Indirect tax: Few but well-justified changes in Budget 2020

A lion’s share of the tax proposals in this Budget has been taken by the direct taxes. Much less has been done on the indirect tax side. This is justified in a way, because indirect tax consists of customs duty and goods and services tax (GST). The GST is not within the purview of the Budget so far as the rates of duty are concerned, though the policy can certainly be discussed, which has been done. In regard to customs, not many changes have been made. This shows the intention of the finance minister to show stability in the customs duty rates. 

Coming to the GST, the finance minister had made some general observations, which are of importance from the policy point of view. She has said that GST is the most historic tax reform that has ever been made. It, however, needs continuous readjustment. A simplified return shall be implemented from April 1, 2020. This is under pilot run. It will make return filing simple with features like SMS-based filing for nil return, return pre-filing, improved input tax credit flow and over all simplification. Refund process has been simplified and has been made fully automated with no human interface. Electronic invoice is another innovation wherein critical information shall be captured electronically in a centralised system that can be used for verification with returns which are submitted, and for verification of input credit system. An important measure that is going to be implemented is Aadhaar-based verification of taxpayers. This will help in weeding out dummy or non-existent units. In my view, this is an important anti-evasion measure that should have been implemented earlier rather than waiting for more than two years.

Another proposed measure which the finance minister has indicated in the Budget is that deep data analytics and tools based on Artificial Intelligence will be used to crack down on GST input tax credit and refund and other frauds, and identify those who are trying to game the system. This is an exceptionally good idea and is much better than matching 100 per cent invoices. The finance minister has also done the right thing in clearly mentioning in the Budget that invoice and input credit tax matching is being done wherein returns have been found to have mismatched by more than 10 per cent or above a threshold. This measure cannot be fully justified because even a mismatch of 10 per cent should not be allowed. In order to be effective a discrepancy of even 1 per cent of invoices should result in 100 per cent of the invoices of companies having a mismatch to be fully checked. But the finance minister has done the right thing in putting the facts straight so far as the allegation of excessive evasion is concerned. This statement of the finance minister in the Budget clearly establishes that there is no need to go for a 100 per cent matching of invoices. This can be taken as a reply given by the finance minister to critics who think that there is a structural problem in the GST. The statement of the finance minister clearly proves that there is no structural problem but the GST needs adjustment as the situation evolves. I fully agree with this view.

So far as customs duties are concerned, the changes in the rates of duty that have been made are justified. It has been found that imports under the Free Trade Agreement (FTA) are on the rise, which are posing a threat to domestic industry. Action has been taken to correct this situation. Measures have also been proposed to strengthen the provision in regard to safeguard duties, which are applied when surge in imports causes serious injury to domestic industry. Anti-dumping provisions are also being strengthened for some commodities. The Anti-dumping duty on PTA has been abolished. Several exemptions have been withdrawn and others will be reviewed comprehensively by September 2020. This should have been done in the Budget, which has been the practice in the past. There is a proposal here to crowd source suggestions from people for withdrawing this exemption. This is also not quite understandable. Exemption usually affects a few manufacturers, importers and exporters. They are always consulted during the Budget-making. Thus, what could have been done during the Budget has not been done but postponed.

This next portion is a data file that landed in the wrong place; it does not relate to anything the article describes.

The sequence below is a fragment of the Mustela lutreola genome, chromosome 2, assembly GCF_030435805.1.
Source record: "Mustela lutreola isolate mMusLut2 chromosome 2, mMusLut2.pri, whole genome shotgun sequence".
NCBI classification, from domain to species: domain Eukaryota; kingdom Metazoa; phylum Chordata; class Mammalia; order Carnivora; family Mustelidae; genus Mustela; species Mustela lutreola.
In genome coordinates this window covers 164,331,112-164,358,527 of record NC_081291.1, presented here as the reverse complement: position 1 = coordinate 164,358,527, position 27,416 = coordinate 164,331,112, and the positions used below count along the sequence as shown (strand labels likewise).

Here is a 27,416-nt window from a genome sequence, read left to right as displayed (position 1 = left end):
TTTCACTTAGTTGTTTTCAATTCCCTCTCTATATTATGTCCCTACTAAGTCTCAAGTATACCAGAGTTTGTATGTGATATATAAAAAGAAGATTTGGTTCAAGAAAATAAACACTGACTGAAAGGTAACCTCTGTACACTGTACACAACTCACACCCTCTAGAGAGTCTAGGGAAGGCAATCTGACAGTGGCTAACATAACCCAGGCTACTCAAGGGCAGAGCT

The finance minister has given a special consideration to the sector manufacturing medical equipment. It has been observed that we are now not only manufacturing medical equipment but also exporting them in large quantities. To provide a fillip to the sector, the Budget has proposed a nominal health cess by way of customs duty on the import of medical equipment. The proceeds of the cess shall be used for creating infrastructure for health services in the aspirational districts. This is the most cumbrous way of collecting duty. The duty itself could have been increased. Once a cess is brought in, it will ultimately become a cesspool.

While exemptions can be withdrawn at any time of the year, the rates of duty cannot be changed except during the Budget. Let us have a look at the rates of duty of customs. They are 5, 7.5, 10, 15, 20, 25, 30, 35, 40, 45, 50, 60, 70, 75, 100, 105, 150 and a large number of fixed rates of duty. The finance minister may also like to consolidate these rates of duty into a few rates. There is also a plethora of lists and conditions attached to the exemptions. In the same chapters, there are several rates of duty. If the finance minister has a look at the customs tariff she will be convinced that a major reform in the form of simplifications is necessary. Maybe the National Institute of Public Finance and Policy can be requested to work out the reform, working along with the Budget Section of the finance ministry. The institute has given many good suggestions in the past.

The writer is retired member of the Central Board of Excise and Customs;

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